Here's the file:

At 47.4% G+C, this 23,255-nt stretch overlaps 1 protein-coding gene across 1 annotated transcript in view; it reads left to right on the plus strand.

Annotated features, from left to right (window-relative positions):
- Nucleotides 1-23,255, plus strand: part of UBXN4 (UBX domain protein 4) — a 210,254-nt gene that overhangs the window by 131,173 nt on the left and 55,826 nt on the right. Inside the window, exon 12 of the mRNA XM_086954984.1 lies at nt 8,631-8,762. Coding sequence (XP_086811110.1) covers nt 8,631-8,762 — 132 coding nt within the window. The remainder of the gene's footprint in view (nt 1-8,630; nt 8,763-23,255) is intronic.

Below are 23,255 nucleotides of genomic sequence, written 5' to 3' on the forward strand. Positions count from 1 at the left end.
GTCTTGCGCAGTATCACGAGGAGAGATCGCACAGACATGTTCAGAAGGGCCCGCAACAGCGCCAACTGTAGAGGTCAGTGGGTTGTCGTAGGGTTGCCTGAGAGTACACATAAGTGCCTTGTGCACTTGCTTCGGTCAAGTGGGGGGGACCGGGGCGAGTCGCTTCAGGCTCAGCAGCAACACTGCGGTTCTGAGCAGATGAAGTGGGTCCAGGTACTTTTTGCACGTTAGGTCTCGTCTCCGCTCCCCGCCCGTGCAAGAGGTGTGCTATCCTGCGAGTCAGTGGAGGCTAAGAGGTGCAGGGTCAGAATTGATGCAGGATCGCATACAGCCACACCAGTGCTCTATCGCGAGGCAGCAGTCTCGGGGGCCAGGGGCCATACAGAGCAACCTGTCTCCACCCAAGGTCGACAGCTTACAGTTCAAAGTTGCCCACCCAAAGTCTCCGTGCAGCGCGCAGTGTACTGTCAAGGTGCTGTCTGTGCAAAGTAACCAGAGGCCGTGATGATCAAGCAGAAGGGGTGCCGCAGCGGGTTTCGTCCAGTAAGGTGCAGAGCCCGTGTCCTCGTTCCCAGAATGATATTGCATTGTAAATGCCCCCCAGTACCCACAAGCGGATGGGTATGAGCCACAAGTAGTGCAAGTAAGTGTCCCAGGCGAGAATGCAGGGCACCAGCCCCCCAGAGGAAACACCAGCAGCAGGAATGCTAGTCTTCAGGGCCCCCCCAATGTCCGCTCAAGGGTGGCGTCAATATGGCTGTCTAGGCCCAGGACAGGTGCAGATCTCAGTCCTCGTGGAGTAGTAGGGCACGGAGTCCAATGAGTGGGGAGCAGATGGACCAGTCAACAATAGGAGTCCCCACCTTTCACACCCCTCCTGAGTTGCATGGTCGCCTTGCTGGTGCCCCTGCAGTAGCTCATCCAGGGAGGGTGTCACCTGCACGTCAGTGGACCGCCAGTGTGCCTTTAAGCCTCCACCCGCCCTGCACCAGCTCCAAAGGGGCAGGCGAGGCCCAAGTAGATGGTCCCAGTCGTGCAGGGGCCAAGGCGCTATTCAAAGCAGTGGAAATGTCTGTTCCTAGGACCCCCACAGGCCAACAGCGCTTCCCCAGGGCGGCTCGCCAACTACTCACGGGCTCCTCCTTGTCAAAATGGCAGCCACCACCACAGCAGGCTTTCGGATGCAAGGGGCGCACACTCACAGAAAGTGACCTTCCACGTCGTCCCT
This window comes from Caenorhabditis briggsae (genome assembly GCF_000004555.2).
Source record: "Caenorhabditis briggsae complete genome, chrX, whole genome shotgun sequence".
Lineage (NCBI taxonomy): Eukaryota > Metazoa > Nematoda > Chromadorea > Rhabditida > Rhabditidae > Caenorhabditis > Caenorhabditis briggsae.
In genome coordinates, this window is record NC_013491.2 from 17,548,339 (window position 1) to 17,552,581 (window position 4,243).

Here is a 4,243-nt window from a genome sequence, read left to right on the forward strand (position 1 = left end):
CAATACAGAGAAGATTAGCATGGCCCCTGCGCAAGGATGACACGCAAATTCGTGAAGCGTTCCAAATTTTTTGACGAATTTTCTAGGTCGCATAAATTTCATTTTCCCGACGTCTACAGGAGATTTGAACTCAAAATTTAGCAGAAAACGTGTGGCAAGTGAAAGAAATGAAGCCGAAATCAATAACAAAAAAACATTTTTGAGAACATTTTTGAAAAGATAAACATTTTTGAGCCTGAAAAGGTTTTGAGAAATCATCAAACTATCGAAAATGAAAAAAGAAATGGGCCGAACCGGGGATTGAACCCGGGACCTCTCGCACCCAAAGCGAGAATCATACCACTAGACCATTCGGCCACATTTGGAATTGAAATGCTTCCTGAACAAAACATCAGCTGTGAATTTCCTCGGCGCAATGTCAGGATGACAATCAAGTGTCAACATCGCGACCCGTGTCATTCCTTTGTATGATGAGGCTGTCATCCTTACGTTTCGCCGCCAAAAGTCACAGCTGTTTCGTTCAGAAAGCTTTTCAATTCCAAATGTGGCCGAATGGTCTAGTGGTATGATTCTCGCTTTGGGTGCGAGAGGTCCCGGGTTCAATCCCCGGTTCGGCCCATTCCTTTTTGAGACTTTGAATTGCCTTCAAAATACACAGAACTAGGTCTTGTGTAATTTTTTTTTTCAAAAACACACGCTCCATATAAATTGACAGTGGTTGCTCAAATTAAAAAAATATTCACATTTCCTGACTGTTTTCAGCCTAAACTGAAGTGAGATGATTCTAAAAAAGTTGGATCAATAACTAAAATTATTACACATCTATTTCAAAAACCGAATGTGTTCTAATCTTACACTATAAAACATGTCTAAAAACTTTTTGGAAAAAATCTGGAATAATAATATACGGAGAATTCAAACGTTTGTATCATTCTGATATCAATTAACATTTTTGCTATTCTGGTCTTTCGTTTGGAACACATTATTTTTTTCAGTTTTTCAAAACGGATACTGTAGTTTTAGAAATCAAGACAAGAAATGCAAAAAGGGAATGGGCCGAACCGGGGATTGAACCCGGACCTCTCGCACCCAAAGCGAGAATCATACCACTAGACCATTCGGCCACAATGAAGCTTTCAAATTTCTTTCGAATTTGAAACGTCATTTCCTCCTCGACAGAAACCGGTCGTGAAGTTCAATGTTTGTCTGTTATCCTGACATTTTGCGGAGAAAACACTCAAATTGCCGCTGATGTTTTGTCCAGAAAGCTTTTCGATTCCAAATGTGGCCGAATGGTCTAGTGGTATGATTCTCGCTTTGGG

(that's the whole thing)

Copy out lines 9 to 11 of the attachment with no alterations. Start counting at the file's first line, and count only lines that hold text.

In genome coordinates, this window is record NC_013491.2 from 17,548,339 (window position 1) to 17,552,581 (window position 4,243).

Here is a 4,243-nt window from a genome sequence, read left to right on the forward strand (position 1 = left end):
CAATACAGAGAAGATTAGCATGGCCCCTGCGCAAGGATGACACGCAAATTCGTGAAGCGTTCCAAATTTTTTGACGAATTTTCTAGGTCGCATAAATTTCATTTTCCCGACGTCTACAGGAGATTTGAACTCAAAATTTAGCAGAAAACGTGTGGCAAGTGAAAGAAATGAAGCCGAAATCAATAACAAAAAAACATTTTTGAGAACATTTTTGAAAAGATAAACATTTTTGAGCCTGAAAAGGTTTTGAGAAATCATCAAACTATCGAAAATGAAAAAAGAAATGGGCCGAACCGGGGATTGAACCCGGGACCTCTCGCACCCAAAGCGAGAATCATACCACTAGACCATTCGGCCACATTTGGAATTGAAATGCTTCCTGAACAAAACATCAGCTGTGAATTTCCTCGGCGCAATGTCAGGATGACAATCAAGTGTCAACATCGCGACCCGTGTCATTCCTTTGTATGATGAGGCTGTCATCCTTACGTTTCGCCGCCAAAAGTCACAGCTGTTTCGTTCAGAAAGCTTTTCAATTCCAAATGTGGCCGAATGGTCTAGTGGTATGATTCTCGCTTTGGGTGCGAGAGGTCCCGGGTTCAATCCCCGGTTCGGCCCATTCCTTTTTGAGACTTTGAATTGCCTTCAAAATACACAGAACTAGGTCTTGTGTAATTTTTTTTTTCAAAAACACACGCTCCATATAAATTGACAGTGGTTGCTCAAATTAAAAAAATATTCACATTTCCTGACTGTTTTCAGCCTAAACTGAAGTGAGATGATTCTAAAAAAGTTGGATCAATAACTAAAATTATTACACATCTATTTCAAAAACCGAATGTGTTCTAATCTTACACTATAAAACATGTCTAAAAACTTTTTGGAAAAAATCTGGAATAATAATATACGGAGAATTCAAACGTTTGTATCATTCTGATATCAATTAACATTTTTGCTATTCTGGTCTTTCGTTTGGAACACATTATTTTTTTCAGTTTTTCAAAACGGATACTGTAGTTTTAGAAATCAAGACAAGAAATGCAAAAAGGGAATGGGCCGAACCGGGGATTGAACCCGGACCTCTCGCACCCAAAGCGAGAATCATACCACTAGACCATTCGGCCACAATGAAGCTTTCAAATTTCTTTCGAATTTGAAACGTCATTTCCTCCTCGACAGAAACCGGTCGTGAAGTTCAATGTTTGTCTGTTATCCTGACATTTTGCGGAGAAAACACTCAAATTGCCGCTGATGTTTTGTCCAGAAAGCTTTTCGATTCCAAATGTGGCCGAATGGTCTAGTGGTATGATTCTCGCTTTGGG